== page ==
Most of us learn about the marvellous Great Exhibition at school. Over 100,000 exhibits under the vast roof of the Crystal Palace in South Kensington! But have you ever heard about the protest that took place there on 21st June 1851?
If you’re exhausted by the mere thought of climbing a mountain, grab a cup of tea, sit down (preferably under a cosy blanket), and have a read about some phenomenal women who were doing it in the nineteenth-century.
Over four days in 1848, William and Ellen Craft fled Georgia for freedom in Pennsylvania. A couple of years later they made their way to England, settling in London and also lecturing all over the UK, sharing and eventually publishing their incredible account. Here is just some of their story.
Women have had to put up with some mad things over the centuries… from not being allowed to sit down to being denied university degrees (despite actually attending the university). I’ve listed some of the craziest examples here for your perusal. Feel free to laugh or cry.
The final part of this series! Two women of formidable energy and innovation, who dedicated their lives to achieving gender and racial equality and helping those less fortunate than themselves.
Two weeks after I promised but it’s here! This time we’re looking at two women who were contemporaries but likely never met. Both creative and inspirational women of the 1920s.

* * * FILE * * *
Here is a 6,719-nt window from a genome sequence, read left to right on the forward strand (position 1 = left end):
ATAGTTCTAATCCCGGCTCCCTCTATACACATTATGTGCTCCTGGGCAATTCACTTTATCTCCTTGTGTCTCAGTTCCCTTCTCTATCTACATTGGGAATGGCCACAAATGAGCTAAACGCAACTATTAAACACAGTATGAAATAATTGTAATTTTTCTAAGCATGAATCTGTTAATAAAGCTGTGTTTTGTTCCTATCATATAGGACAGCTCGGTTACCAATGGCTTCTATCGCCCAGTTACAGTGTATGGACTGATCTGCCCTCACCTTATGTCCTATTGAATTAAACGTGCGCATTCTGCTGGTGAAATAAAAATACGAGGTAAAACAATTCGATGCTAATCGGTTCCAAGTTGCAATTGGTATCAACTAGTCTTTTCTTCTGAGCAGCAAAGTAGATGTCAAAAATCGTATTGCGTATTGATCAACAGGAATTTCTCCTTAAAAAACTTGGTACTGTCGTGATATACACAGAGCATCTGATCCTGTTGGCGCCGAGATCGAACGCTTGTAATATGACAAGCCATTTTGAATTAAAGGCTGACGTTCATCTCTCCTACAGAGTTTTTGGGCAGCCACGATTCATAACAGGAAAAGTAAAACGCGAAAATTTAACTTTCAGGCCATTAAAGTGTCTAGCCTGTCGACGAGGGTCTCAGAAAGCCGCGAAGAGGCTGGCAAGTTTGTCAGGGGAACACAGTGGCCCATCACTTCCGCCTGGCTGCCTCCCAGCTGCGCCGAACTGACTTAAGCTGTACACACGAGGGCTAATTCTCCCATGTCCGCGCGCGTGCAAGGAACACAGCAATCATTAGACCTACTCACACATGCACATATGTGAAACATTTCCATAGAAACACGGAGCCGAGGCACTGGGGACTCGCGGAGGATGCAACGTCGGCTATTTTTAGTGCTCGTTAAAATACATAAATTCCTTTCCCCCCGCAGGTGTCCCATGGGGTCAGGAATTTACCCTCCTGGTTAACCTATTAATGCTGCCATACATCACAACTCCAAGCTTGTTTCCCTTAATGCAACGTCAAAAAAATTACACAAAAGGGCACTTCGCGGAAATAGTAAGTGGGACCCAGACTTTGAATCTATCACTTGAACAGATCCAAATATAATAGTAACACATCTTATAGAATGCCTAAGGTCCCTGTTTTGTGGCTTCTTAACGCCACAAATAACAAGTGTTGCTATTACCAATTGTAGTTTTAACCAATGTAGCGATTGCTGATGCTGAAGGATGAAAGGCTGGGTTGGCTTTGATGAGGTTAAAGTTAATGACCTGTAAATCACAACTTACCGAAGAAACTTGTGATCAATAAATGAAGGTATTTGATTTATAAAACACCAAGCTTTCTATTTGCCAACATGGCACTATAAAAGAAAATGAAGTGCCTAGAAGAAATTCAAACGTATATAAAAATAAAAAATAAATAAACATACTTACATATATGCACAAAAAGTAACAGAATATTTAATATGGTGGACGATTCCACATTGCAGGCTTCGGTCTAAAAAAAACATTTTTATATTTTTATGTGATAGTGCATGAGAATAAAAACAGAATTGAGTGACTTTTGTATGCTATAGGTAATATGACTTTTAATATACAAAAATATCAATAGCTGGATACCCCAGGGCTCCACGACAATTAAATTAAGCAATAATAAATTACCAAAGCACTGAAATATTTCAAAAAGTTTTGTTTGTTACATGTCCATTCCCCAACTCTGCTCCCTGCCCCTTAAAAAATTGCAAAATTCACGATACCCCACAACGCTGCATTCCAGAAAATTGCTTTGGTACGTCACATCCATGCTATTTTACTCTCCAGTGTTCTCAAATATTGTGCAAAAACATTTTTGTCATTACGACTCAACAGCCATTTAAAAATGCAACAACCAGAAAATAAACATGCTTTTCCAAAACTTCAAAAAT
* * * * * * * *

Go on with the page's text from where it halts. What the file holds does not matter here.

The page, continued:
First of three blog posts featuring Black women who have lived in London over the centuries.
Part one looks at Mary Fillis, a sixteenth century servant, and Dido Elizabeth Belle, an aristocrat in the eighteenth century.
Recounting the story of one Britain’s most famous composers of the late nineteenth and early twentieth centuries. Samuel Coleridge-Taylor was a Croydon local, who went on to study at the Royal College of Music, visited the White House, and conducted his pieces to huge audiences at the Royal Albert Hall.
Noor Inayat Khan was a British secret agent during the Second World War. She went into Nazi-occupied France as a radio operator. These operatives, on average, had a life expectancy of only six weeks. Noor managed seventeen.
It was only today that I learned of the existence of Olive Morris. A campaigner and activist, a radical Black feminist, an inspiring young woman, who fought for racial and social equality in South London in the 1960s and ’70s.
Today would have been her 68th birthday.